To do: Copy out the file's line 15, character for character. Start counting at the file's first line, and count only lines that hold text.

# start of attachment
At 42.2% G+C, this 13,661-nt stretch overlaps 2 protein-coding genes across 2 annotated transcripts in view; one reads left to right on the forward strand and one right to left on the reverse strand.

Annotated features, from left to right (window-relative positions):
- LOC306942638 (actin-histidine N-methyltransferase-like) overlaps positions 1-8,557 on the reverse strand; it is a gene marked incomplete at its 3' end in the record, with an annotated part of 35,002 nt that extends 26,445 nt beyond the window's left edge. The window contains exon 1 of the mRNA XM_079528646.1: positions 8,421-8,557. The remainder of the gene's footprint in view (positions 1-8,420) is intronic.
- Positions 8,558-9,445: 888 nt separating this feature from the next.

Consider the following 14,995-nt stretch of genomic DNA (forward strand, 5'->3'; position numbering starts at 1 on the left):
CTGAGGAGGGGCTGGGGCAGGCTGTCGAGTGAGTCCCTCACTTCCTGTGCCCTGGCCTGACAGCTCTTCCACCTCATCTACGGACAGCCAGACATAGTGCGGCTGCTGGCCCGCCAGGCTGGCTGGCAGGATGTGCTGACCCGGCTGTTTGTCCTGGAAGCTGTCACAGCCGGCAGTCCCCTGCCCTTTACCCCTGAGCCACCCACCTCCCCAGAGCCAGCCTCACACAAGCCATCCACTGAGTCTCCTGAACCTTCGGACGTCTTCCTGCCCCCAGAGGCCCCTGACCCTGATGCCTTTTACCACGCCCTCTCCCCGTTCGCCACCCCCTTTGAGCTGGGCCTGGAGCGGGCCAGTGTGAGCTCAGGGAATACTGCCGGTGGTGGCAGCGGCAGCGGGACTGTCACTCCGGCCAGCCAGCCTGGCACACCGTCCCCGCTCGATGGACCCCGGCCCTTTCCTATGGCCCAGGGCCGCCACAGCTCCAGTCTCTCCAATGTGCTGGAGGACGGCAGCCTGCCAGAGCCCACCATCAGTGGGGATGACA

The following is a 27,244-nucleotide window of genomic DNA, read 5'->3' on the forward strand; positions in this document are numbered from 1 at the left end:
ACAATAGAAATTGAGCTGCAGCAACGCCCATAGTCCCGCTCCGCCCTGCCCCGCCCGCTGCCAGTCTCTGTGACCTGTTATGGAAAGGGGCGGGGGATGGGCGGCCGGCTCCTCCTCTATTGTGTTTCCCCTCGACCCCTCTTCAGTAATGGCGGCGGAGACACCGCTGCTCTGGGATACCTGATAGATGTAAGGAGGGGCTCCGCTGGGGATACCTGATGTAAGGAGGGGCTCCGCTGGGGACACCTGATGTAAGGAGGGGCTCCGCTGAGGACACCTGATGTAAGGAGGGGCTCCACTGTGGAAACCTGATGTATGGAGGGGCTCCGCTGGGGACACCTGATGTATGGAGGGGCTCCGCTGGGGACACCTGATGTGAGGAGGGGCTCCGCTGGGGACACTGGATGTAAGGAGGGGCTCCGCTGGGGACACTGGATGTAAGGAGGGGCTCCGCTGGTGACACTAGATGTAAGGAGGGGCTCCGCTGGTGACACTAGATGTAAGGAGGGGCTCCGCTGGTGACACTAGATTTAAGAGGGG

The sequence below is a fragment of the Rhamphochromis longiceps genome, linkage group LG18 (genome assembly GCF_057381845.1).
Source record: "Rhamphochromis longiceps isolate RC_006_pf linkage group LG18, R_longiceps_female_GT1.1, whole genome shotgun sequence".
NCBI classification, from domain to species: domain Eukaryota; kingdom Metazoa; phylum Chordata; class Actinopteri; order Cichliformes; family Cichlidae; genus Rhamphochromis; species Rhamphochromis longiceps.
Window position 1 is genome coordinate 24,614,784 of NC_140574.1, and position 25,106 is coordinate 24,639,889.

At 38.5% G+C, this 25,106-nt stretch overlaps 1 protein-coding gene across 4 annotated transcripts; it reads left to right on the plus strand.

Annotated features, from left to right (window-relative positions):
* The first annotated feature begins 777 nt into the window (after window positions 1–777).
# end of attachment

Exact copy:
* The first annotated feature begins 777 nt into the window (after window positions 1–777).